In article <pan.2006.05.29.18.47.40.640507@acadiau.ca>, Ronald Haynes
<ronald.haynes@acadiau.ca> wrote:

Quote:
Hi, many thanks... I just want to test the validity of some lower
precision results with results generated by increasing levels of precision.

Would defining the matrix entries as -1.0 4.0 1.0 do the trick to force
floats?

In Maple--yes. If you do this in Mathematica you're well-advised to
use a notation like N[-1,64], N[4, 64], N[1,64]. The "4.0" will be
read as a standard double-precision floating-point number.
(Mathematica doesn't have a "Digits" command--each number has its own
intrinsic precision.)

But you asked about Maple, not Mathematica, so this is just for your
general edification...

--
Ron Bruck

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Ronald Haynes
science forum beginner


Joined: 10 Feb 2005
Posts: 5

PostPosted: Wed May 31, 2006 3:21 pm    Post subject: Re: Maple's linear algebra routine and higher precision arithmetic Reply with quote

On Mon, 29 May 2006 13:12:03 -0700, Ronald Bruck wrote:

Quote:
In article <pan.2006.05.29.18.47.40.640507@acadiau.ca>, Ronald Haynes
ronald.haynes@acadiau.ca> wrote:

Hi, many thanks... I just want to test the validity of some lower
precision results with results generated by increasing levels of precision.

Would defining the matrix entries as -1.0 4.0 1.0 do the trick to force
floats?

In Maple--yes. If you do this in Mathematica you're well-advised to
use a notation like N[-1,64], N[4, 64], N[1,64]. The "4.0" will be
read as a standard double-precision floating-point number.
(Mathematica doesn't have a "Digits" command--each number has its own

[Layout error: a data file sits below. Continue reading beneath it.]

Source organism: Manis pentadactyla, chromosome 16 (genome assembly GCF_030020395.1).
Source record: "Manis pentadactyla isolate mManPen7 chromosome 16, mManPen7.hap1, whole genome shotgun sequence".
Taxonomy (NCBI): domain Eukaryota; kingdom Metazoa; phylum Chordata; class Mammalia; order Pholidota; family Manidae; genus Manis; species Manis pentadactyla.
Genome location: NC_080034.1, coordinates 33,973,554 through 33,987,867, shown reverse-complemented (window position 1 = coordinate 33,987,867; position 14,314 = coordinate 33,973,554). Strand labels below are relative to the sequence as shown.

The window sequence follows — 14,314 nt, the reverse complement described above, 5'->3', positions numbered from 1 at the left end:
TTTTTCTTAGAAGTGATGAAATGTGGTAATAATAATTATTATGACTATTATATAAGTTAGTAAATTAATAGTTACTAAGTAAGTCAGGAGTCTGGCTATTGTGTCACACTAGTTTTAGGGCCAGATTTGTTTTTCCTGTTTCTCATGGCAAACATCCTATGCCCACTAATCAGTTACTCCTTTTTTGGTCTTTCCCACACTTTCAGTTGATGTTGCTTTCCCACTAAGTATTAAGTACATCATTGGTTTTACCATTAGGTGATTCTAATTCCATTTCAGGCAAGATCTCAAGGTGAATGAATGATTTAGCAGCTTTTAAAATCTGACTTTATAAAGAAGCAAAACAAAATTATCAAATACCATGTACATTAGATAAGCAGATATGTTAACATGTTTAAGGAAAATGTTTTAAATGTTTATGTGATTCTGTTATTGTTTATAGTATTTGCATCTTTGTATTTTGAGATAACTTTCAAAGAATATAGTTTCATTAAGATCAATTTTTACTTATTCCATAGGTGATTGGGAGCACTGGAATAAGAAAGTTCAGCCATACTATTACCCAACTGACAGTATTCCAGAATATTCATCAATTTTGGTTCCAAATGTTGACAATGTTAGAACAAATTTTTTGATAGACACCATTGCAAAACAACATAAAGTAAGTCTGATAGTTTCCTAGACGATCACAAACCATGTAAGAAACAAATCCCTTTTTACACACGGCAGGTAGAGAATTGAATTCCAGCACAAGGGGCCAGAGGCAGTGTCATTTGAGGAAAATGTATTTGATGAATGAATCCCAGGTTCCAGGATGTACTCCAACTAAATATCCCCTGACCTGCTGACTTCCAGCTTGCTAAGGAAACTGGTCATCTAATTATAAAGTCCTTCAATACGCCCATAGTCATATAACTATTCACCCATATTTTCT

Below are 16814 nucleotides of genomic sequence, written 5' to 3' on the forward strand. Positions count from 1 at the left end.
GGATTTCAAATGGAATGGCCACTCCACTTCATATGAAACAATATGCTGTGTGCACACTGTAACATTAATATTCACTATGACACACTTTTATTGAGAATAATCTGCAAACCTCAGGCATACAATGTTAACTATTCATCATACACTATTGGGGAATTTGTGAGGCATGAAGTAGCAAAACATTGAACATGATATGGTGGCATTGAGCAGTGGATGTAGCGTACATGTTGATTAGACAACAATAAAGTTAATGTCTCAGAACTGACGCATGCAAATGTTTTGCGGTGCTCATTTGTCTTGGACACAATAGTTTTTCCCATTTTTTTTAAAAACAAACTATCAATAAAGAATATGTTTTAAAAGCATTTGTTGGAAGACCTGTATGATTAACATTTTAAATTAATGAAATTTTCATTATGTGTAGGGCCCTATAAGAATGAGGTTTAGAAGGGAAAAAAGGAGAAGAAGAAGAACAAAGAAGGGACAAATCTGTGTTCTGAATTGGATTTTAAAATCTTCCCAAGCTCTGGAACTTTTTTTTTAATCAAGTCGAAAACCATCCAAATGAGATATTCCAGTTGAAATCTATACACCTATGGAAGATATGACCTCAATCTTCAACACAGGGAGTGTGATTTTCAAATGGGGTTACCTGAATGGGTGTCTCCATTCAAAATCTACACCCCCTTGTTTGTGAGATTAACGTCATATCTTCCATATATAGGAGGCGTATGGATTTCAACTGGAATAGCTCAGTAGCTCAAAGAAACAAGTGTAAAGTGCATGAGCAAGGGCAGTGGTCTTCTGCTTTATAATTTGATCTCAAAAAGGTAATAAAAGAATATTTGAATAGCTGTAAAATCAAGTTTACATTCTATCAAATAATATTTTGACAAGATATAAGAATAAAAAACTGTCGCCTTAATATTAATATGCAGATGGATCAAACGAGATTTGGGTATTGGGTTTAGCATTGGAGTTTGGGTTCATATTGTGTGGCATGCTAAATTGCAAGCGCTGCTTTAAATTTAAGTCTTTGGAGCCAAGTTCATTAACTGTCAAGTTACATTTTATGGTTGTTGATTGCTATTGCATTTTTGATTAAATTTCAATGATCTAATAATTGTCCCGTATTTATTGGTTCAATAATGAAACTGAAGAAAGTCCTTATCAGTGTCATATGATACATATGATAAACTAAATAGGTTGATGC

intrinsic precision.)

But you asked about Maple, not Mathematica, so this is just for your
general edification...

Hi, upon simple testing this does not seem to work. i.e. setting
Digits:=1 and computing the inverse does not give different results from
setting Digits:=100 and computing the inverse.

Sometime ago I recall hearing that Maple was changing that way it dealt
with linear algebra routines --- maybe by using NAG routines (or similar)
under the hood? If Maple is actually using compiled routines how could
Digits:= whatever actually have an effect, I would presume the routines
would be double precision by default and not be affected by a change of
Digits (except possibly by rounding the input matrix). In my case the
matrix is integer valued. In fact only a slight modification of the
tridiag(-1,4,-1) matrix.

Any further thoughts?
Thanks,
R Haynes
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Robert B. Israel
science forum Guru


Joined: 24 Mar 2005
Posts: 2151

PostPosted: Wed May 31, 2006 4:00 pm    Post subject: Re: Maple's linear algebra routine and higher precision arithmetic Reply with quote

In article <pan.2006.05.31.15.21.21.254816@acadiau.ca>,
Ronald Haynes <ronald.haynes@acadiau.ca> wrote:
Quote: